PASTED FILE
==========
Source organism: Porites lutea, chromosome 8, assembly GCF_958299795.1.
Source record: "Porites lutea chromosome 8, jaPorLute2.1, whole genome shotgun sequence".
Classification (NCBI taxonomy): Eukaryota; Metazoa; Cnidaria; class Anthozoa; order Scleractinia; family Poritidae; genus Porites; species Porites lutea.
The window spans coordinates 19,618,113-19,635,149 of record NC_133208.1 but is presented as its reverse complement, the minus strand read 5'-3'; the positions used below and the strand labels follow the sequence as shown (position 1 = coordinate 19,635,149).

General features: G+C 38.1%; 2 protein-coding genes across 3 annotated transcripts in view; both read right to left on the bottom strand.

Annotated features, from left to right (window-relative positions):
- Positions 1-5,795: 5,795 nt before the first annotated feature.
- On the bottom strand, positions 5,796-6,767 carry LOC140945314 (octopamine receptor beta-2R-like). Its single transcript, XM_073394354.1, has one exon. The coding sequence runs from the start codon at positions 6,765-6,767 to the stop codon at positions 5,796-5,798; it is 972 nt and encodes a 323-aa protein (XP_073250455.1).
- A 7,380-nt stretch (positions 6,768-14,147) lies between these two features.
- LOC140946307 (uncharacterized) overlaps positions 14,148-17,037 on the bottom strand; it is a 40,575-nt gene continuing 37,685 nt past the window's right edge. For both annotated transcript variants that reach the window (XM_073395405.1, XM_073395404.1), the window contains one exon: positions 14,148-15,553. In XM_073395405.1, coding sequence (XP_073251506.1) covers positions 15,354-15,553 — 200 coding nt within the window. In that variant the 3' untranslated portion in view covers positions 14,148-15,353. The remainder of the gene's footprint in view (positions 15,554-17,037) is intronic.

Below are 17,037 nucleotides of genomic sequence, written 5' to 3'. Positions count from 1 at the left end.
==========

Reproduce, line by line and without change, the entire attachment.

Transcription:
Source organism: Porites lutea, chromosome 8, assembly GCF_958299795.1.
Source record: "Porites lutea chromosome 8, jaPorLute2.1, whole genome shotgun sequence".
Classification (NCBI taxonomy): Eukaryota; Metazoa; Cnidaria; class Anthozoa; order Scleractinia; family Poritidae; genus Porites; species Porites lutea.
The window spans coordinates 19,618,113-19,635,149 of record NC_133208.1 but is presented as its reverse complement, the minus strand read 5'-3'; the positions used below and the strand labels follow the sequence as shown (position 1 = coordinate 19,635,149).

General features: G+C 38.1%; 2 protein-coding genes across 3 annotated transcripts in view; both read right to left on the bottom strand.

Annotated features, from left to right (window-relative positions):
- Positions 1-5,795: 5,795 nt before the first annotated feature.
- On the bottom strand, positions 5,796-6,767 carry LOC140945314 (octopamine receptor beta-2R-like). Its single transcript, XM_073394354.1, has one exon. The coding sequence runs from the start codon at positions 6,765-6,767 to the stop codon at positions 5,796-5,798; it is 972 nt and encodes a 323-aa protein (XP_073250455.1).
- A 7,380-nt stretch (positions 6,768-14,147) lies between these two features.
- LOC140946307 (uncharacterized) overlaps positions 14,148-17,037 on the bottom strand; it is a 40,575-nt gene continuing 37,685 nt past the window's right edge. For both annotated transcript variants that reach the window (XM_073395405.1, XM_073395404.1), the window contains one exon: positions 14,148-15,553. In XM_073395405.1, coding sequence (XP_073251506.1) covers positions 15,354-15,553 — 200 coding nt within the window. In that variant the 3' untranslated portion in view covers positions 14,148-15,353. The remainder of the gene's footprint in view (positions 15,554-17,037) is intronic.

Below are 17,037 nucleotides of genomic sequence, written 5' to 3'. Positions count from 1 at the left end.